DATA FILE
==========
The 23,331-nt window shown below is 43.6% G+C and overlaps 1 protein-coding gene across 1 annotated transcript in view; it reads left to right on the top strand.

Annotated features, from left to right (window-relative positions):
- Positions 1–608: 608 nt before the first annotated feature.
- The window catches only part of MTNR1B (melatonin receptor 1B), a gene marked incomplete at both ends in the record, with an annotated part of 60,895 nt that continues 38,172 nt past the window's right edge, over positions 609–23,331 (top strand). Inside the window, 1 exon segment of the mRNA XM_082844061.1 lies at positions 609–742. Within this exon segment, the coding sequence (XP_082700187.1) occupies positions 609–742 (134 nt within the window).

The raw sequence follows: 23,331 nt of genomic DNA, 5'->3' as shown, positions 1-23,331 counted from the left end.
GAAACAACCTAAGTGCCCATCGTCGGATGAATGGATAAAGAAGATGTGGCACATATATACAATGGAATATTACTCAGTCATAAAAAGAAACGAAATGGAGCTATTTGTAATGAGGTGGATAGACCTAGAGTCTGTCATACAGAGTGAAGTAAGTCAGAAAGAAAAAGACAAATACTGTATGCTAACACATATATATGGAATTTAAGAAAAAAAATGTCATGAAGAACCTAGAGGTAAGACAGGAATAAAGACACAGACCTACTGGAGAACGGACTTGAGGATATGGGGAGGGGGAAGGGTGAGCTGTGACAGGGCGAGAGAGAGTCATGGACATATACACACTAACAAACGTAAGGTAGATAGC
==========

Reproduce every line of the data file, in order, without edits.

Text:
The 23,331-nt window shown below is 43.6% G+C and overlaps 1 protein-coding gene across 1 annotated transcript in view; it reads left to right on the top strand.

Annotated features, from left to right (window-relative positions):
- Positions 1–608: 608 nt before the first annotated feature.
- The window catches only part of MTNR1B (melatonin receptor 1B), a gene marked incomplete at both ends in the record, with an annotated part of 60,895 nt that continues 38,172 nt past the window's right edge, over positions 609–23,331 (top strand). Inside the window, 1 exon segment of the mRNA XM_082844061.1 lies at positions 609–742. Within this exon segment, the coding sequence (XP_082700187.1) occupies positions 609–742 (134 nt within the window).

The raw sequence follows: 23,331 nt of genomic DNA, 5'->3' as shown, positions 1-23,331 counted from the left end.
GAAACAACCTAAGTGCCCATCGTCGGATGAATGGATAAAGAAGATGTGGCACATATATACAATGGAATATTACTCAGTCATAAAAAGAAACGAAATGGAGCTATTTGTAATGAGGTGGATAGACCTAGAGTCTGTCATACAGAGTGAAGTAAGTCAGAAAGAAAAAGACAAATACTGTATGCTAACACATATATATGGAATTTAAGAAAAAAAATGTCATGAAGAACCTAGAGGTAAGACAGGAATAAAGACACAGACCTACTGGAGAACGGACTTGAGGATATGGGGAGGGGGAAGGGTGAGCTGTGACAGGGCGAGAGAGAGTCATGGACATATACACACTAACAAACGTAAGGTAGATAGC